If The United States Does Not Change Its Ways, There Will Be Another 100,000 Covid Deaths

If The United States Does Not Change Its Ways, There Will Be Another 100,000 Covid Deaths

According to the most widely used forecasting model in the country, the United States is expected to see approximately 100,000 additional COVID-19 fatalities between now and December 1.

If The United States Does Not Change Its Ways, There Will Be Another 100,000 Covid Deaths

However, health experts believe that if almost everyone in public places donned a mask, the toll might be reduced by half. In other words, what the corona virus has in store for us this autumn is entirely dependent on our actions.

If The United States Does Not Change Its Ways, There Will Be Another 100,000 Covid Deaths

Behavior is going to be critical in determining if, when, and how stably the present wave subsides. This was said by the head of the University of TexasCOVID-19 Modeling Consortium, Lauren Ancel Meyers, who also happens to be the professor of oceanography. Despite the fact that we cannot halt delta in its tracks, we may alter our behavior overnight. For example, using masks again, limiting social events, keeping at home while ill, and being vaccinated are all important precautions. We have complete control over those circumstances, Meyers said. 

It is believed that the highly contagious delta variant is responsible for the fourth wave of infection that has swept through the United States this summer. The outbreak has flooded medical facilities, burned-out nurses, and wiped out months of progress against the virus that had been made in the previous three waves.

Deaths are averaging more than 1,100 a day on average, resetting the clock to the middle of March. According to one prominent model developed by the University of Washington, an additional 98,000 Americans would die by the beginning of December, for a total of almost 730,000 deaths in the United States. According to the estimate, the number of fatalities would climb to nearly 1,400 per day by the middle of September, then begin to decrease gradually. However, according to the model, many of those fatalities might be avoided if Americans changed their behavior. 

The United States is beginning to take the danger more seriously, as shown by recent events. While there was widespread concern over the delta variant in recent weeks, a decline in demand for COVID-19 injections began to reverse course. Over the last month, the number of vaccines administered each day has increased by about 80%, reaching an average of around 900,000.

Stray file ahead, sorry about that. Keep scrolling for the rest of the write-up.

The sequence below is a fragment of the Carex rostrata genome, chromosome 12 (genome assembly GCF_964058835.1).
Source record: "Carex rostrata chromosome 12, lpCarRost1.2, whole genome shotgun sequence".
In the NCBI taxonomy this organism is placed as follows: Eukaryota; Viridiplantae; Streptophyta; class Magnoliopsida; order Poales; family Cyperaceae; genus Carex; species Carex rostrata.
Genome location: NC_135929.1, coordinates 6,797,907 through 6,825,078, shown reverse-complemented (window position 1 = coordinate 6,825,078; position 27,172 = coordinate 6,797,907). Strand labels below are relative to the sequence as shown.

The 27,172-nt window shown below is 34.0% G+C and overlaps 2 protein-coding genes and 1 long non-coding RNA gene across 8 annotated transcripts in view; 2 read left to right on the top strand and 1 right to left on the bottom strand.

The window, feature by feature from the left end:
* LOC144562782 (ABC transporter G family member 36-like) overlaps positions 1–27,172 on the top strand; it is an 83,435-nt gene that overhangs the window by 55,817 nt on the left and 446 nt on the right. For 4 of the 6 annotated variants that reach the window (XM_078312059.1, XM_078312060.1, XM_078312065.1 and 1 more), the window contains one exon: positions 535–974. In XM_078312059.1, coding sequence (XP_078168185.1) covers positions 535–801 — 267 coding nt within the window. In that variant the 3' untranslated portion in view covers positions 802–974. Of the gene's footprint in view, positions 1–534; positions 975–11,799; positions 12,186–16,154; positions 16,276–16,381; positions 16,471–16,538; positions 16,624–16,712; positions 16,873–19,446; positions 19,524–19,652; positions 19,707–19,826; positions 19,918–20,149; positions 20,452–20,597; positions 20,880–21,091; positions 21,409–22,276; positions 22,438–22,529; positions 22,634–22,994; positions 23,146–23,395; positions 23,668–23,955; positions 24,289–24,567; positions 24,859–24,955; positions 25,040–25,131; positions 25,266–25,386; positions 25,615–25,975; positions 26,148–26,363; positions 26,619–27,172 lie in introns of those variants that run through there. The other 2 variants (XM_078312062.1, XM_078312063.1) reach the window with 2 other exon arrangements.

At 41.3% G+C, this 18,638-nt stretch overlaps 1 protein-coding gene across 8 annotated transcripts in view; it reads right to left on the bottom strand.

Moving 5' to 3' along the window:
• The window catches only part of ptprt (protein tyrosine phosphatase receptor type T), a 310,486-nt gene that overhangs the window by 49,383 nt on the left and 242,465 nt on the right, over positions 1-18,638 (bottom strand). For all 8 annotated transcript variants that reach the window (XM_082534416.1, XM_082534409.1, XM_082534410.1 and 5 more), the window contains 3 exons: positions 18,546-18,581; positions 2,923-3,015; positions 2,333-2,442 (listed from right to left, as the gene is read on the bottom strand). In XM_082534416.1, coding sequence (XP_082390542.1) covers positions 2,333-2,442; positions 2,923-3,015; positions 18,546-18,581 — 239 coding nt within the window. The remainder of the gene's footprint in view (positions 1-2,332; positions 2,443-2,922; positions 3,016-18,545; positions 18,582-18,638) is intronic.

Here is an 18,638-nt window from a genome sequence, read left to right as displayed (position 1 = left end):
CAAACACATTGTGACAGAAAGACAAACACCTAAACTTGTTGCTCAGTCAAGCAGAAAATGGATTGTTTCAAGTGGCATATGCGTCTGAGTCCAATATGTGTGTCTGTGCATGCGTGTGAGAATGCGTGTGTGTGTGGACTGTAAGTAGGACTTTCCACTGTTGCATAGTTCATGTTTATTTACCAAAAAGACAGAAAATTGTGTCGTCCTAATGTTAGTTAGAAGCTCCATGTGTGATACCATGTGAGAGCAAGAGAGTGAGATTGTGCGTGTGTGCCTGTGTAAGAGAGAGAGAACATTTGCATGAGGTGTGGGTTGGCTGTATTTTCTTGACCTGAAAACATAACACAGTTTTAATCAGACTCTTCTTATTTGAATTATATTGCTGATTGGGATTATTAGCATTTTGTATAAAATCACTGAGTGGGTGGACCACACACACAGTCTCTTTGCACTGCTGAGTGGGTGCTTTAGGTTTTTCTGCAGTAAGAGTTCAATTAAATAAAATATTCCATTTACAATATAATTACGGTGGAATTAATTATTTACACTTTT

According to Jeff Zients, the White House COVID-19 coordinator, “more individuals received their first shots in the last month than in the previous two months combined” in Alabama, Arkansas, Louisiana, and Mississippi, according to a statement released Tuesday. In addition, millions of children are being forced to wear masks to school every day. Pfizer’s vaccine has gained widespread acceptance after it was given final clearance by the federal government earlier this week. An increasing number of companies require their employees to receive the vaccination. According to city officials, people who wish to dine at a restaurant in places such as New York and New Orleans must also be vaccinated.

According to 

the survey, new polling data from the Associated Press-NORC Center for Public Affairs Research shows that half of the American employees support vaccination mandates at their places of work. Early indications indicate that changes in behavior are already flattening the curve in a few areas where the virus was very active this summer. In Mississippi, Florida, Louisiana, and Arkansas, according to an Associated Press study, the pace of new cases is decreasing. These are the same areas where the number of first shots is on the increase. Pleas from hospitals and a commotion about masks in schools in Florida may have influenced some people to take further measures. However, the alarming trends continue to be seen in Georgia, Kentucky, South Carolina, Tennessee, West Virginia, and Wyoming, where the number of new infections continues to increase at an alarming rate.